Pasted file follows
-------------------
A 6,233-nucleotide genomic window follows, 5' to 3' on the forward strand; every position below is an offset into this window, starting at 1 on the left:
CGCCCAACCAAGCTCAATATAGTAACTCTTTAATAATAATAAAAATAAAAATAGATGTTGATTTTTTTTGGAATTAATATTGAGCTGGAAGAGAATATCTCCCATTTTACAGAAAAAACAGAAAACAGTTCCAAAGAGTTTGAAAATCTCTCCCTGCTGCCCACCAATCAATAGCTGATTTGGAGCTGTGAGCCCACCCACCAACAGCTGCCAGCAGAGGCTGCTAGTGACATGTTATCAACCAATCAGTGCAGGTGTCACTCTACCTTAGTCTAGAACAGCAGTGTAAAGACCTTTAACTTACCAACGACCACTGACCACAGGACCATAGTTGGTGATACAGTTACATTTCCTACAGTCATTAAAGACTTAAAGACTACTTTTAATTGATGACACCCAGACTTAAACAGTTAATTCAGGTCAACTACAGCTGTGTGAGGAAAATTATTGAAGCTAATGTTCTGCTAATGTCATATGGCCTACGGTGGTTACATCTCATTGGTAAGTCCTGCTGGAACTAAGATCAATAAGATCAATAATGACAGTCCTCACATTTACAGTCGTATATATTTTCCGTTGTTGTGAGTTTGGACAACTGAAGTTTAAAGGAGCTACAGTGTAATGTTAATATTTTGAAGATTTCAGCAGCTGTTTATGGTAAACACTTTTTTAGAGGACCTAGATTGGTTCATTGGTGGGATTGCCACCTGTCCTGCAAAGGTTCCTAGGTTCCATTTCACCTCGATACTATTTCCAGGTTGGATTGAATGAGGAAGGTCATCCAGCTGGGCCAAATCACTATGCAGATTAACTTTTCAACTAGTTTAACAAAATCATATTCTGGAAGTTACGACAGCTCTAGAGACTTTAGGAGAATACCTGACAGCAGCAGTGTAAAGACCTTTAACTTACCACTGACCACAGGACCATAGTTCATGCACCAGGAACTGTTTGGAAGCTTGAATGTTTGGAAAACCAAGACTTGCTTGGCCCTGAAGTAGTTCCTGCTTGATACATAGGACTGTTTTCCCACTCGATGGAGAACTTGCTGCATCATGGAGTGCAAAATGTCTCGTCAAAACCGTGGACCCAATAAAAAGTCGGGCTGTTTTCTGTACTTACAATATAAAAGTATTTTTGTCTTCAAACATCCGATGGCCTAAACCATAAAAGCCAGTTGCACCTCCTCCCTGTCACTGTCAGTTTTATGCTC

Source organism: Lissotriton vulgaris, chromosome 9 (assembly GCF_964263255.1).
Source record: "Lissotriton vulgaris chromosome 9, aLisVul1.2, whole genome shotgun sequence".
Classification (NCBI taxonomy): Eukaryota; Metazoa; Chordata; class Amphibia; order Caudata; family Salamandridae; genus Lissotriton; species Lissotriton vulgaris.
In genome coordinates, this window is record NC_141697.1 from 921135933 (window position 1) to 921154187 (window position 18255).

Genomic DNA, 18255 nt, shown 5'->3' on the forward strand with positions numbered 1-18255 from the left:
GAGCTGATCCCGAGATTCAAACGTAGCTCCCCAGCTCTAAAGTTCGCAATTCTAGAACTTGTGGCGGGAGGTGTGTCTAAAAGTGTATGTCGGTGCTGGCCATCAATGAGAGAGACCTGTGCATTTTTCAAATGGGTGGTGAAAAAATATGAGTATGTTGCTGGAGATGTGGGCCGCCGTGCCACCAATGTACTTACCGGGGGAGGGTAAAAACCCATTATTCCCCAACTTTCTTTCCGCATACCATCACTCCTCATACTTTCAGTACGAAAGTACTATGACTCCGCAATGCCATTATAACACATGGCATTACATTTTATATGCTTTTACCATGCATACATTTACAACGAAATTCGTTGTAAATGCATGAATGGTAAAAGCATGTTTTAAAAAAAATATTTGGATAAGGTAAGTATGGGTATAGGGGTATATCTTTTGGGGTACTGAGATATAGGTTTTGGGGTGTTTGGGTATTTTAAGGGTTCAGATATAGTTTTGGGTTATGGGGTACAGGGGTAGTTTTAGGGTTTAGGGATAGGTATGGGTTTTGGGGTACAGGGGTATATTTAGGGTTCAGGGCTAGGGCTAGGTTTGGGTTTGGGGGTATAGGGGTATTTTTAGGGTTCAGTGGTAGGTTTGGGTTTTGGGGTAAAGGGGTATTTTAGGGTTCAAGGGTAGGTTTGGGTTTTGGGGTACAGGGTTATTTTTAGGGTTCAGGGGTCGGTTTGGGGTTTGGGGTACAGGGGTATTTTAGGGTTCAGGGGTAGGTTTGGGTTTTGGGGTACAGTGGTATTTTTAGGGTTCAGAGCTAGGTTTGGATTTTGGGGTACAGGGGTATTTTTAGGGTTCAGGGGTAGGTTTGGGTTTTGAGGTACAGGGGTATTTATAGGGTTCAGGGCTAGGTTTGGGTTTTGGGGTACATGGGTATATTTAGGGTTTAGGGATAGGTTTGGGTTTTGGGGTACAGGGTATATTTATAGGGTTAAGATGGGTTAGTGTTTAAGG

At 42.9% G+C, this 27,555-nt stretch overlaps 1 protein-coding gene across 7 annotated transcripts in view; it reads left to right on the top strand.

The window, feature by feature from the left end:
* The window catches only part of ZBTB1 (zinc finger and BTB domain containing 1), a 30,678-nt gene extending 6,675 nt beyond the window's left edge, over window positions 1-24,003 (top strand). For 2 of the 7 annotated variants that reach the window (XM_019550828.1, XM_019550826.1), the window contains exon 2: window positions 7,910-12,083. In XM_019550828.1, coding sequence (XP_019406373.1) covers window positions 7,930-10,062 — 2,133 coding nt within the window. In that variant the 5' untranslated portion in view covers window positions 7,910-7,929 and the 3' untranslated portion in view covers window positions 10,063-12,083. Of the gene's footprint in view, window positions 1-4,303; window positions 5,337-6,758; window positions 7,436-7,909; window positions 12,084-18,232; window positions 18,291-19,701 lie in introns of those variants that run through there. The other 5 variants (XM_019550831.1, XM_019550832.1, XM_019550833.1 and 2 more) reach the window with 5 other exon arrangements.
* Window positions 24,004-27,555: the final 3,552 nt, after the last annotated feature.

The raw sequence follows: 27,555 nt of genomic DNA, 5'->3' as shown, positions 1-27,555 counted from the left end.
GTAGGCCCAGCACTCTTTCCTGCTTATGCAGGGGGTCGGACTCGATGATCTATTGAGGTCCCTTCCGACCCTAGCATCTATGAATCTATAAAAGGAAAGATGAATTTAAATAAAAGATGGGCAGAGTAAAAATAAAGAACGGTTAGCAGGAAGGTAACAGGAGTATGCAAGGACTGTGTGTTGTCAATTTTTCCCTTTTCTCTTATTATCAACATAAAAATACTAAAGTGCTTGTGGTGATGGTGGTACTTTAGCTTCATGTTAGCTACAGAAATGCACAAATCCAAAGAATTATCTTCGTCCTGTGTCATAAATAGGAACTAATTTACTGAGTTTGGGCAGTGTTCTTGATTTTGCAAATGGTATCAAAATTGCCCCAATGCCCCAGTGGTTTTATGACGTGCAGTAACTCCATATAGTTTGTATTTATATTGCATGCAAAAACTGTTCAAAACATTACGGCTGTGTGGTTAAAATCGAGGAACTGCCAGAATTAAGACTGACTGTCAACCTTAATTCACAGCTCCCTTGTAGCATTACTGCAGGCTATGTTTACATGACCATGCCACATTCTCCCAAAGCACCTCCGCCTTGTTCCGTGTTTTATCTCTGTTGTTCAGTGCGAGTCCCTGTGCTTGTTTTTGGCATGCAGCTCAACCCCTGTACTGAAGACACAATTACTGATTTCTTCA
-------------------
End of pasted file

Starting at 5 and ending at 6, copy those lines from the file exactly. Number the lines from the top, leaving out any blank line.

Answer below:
Classification (NCBI taxonomy): Eukaryota; Metazoa; Chordata; class Amphibia; order Caudata; family Salamandridae; genus Lissotriton; species Lissotriton vulgaris.
In genome coordinates, this window is record NC_141697.1 from 921135933 (window position 1) to 921154187 (window position 18255).